Harlequins to be replaced with ‘single bed’ rooms

But not just for students

A revised plan to redevelop Exeter’s Harlequins shopping center without a pre-arranged hotel has been approved.

Last year, the city council’s planning committee approved the conversion of the downtown area on Paul Street, built in the mid-1980s, into a residential community [aimed at single people who will rent rooms with shared facilities] and a hotel.

But developers, Curlew, filed a new motion stating that Covid had caused “significant changes in the economy.” The revised scheme replaces the hotel with another block of flats – the total number of beds in the scheme is increased by 132.

As part of the co-living design, the accommodations will consist of independent studio apartments with “kitchenettes” and “cluster apartments” that share amenities such as a kitchen.

Twenty percent of the units are rated as affordable, with priority given to key workers. Applicant Chris Dadds said the units were limited to single occupancy and that the minimum term would be three months.

With the exception of two disabled parking spaces and two electric vehicle spaces, the development will be car-free, although 280 bicycle spaces will be provided. A “pocket park” will be created, along with improvements around Paul Street for pedestrians and cyclists and a replacement footbridge across the street.

Both blocks are operated jointly by a management team and residents have access to amenities such as lounges, cinemas, a fitness studio, a separate yoga studio and spa suite, laundry, a co-working area and a play area.

This is what Harlequins look like today

Council President Phil Bialyk (Labor, Exwick) backed the project before quoting former US President Franklin D. Roosevelt: “The only fear we have is fear itself – that’s all we have to be afraid of here. “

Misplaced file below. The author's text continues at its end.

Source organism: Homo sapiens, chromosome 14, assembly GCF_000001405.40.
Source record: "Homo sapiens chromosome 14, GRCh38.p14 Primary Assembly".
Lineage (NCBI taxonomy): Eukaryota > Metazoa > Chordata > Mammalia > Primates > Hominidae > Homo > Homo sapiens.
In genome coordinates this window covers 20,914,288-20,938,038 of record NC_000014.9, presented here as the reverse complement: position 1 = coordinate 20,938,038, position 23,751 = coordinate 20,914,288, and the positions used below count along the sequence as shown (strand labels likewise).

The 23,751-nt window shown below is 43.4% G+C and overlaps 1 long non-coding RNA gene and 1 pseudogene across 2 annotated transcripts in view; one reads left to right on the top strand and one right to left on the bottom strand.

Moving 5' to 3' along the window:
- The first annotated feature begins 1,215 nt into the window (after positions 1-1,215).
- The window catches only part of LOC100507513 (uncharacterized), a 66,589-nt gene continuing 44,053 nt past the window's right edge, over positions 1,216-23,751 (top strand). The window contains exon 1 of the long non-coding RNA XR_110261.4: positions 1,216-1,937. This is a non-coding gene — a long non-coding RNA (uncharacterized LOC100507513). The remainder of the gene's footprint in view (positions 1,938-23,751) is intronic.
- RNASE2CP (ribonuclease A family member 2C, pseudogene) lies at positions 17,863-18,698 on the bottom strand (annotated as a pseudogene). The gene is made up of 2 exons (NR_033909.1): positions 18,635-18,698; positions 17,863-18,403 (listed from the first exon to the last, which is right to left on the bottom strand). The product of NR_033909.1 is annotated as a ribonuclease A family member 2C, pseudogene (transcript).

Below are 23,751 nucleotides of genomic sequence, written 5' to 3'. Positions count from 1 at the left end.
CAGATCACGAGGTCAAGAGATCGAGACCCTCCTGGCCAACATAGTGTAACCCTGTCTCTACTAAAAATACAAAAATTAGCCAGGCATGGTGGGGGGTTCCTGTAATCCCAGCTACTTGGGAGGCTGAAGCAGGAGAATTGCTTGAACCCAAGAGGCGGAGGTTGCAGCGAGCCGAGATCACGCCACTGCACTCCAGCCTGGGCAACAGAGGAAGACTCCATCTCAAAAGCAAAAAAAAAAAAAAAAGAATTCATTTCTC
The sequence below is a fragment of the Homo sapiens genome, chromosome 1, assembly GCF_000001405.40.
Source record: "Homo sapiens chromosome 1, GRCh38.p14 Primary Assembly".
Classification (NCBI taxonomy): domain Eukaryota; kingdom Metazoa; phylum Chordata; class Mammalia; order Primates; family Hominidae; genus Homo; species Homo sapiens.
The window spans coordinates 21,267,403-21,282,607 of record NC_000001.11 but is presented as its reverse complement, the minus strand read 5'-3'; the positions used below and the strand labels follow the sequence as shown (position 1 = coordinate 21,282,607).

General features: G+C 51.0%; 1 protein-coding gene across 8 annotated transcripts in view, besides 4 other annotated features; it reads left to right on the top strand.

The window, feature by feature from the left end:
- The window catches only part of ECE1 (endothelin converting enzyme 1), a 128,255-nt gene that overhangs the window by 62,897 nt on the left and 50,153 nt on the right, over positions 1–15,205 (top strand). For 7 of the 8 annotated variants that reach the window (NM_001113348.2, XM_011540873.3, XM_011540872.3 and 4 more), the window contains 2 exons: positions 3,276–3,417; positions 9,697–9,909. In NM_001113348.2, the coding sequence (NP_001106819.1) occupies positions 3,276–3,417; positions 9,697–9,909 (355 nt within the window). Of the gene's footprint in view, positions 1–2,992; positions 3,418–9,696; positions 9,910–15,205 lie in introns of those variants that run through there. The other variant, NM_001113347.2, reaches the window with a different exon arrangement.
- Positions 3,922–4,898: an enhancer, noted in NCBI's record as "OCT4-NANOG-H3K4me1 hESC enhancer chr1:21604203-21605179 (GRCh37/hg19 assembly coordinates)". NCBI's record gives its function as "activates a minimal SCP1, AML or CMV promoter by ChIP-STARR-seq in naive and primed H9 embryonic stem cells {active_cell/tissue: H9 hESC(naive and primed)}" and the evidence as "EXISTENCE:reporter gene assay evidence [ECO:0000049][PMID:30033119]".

“Come on guys, see what it’s doing for our housing supply … the availability of housing for the people of Exeter,” said Cllr Bialyk, adding, “I think it’s time this place” [Harlequins] was regenerated in this way. “

He continued: “We have firm commitments that we do not want to build on the hills and the surrounding greenery of this city, and therefore we have to redevelop fallow land to defend it.”

“It is time to consider which direction we are going and I think we should go in that direction.”

Cllr Bialyk praised the passive house energy efficiency standard, according to which the development is carried out – as well as the new leisure complex St Sidwell’s Point. He said, “For all of those people, including me, who care about the environment, just think about those effects.”

Councilor Ruth Williams (Labor, Mincinglake & Whipton) also supported: “The additional 132 beds are really important to me. We have 2,200 people at Devon Home Choice [waiting list for housing]so this makes a huge difference in addressing the Exeter housing shortage. “

However, Councilor Diana Moore (Green, St. David’s) voted against. Their concerns included that the proposed rental value of the units was “unclear” and the restrictions on who could live there: “This development does not offer any additional apartments, only accommodation for single people.”

In a statement following the meeting, Cllr Moore added: “I am dismayed that the Planning Committee has ignored the crime and anti-social behavior issues raised in the police appeal. The development is profound.

Far from meeting local planning requirements to accommodate the mixed developments that are vital in an area with an already high temporary population, accommodation is provided for single people instead. Not the houses our key workers in the city deserve. “

Councilor Rob Hannaford (Labor, St. Thomas) voted in favor but acknowledged there was some uncertainty: “I think we are seeing a little experiment here and some unknowns about how it works and the market … but I hope that it delivers what we want in terms of key workers and affordable housing. “

He also warned, “If, after construction, many of these units go to students rather than key workers, then we’ll see what public opinion says at the time, but let’s hope it does what it says it does and we want it to is good.”

The project calls for the demolition of the Harlequins Center, with the exception of a small section of the existing building (21-22 Queen Street) which is older than the more modern center and to allow the relocation of the Chime audio center.

The members of the planning committee approved the proposal with ten to two votes.

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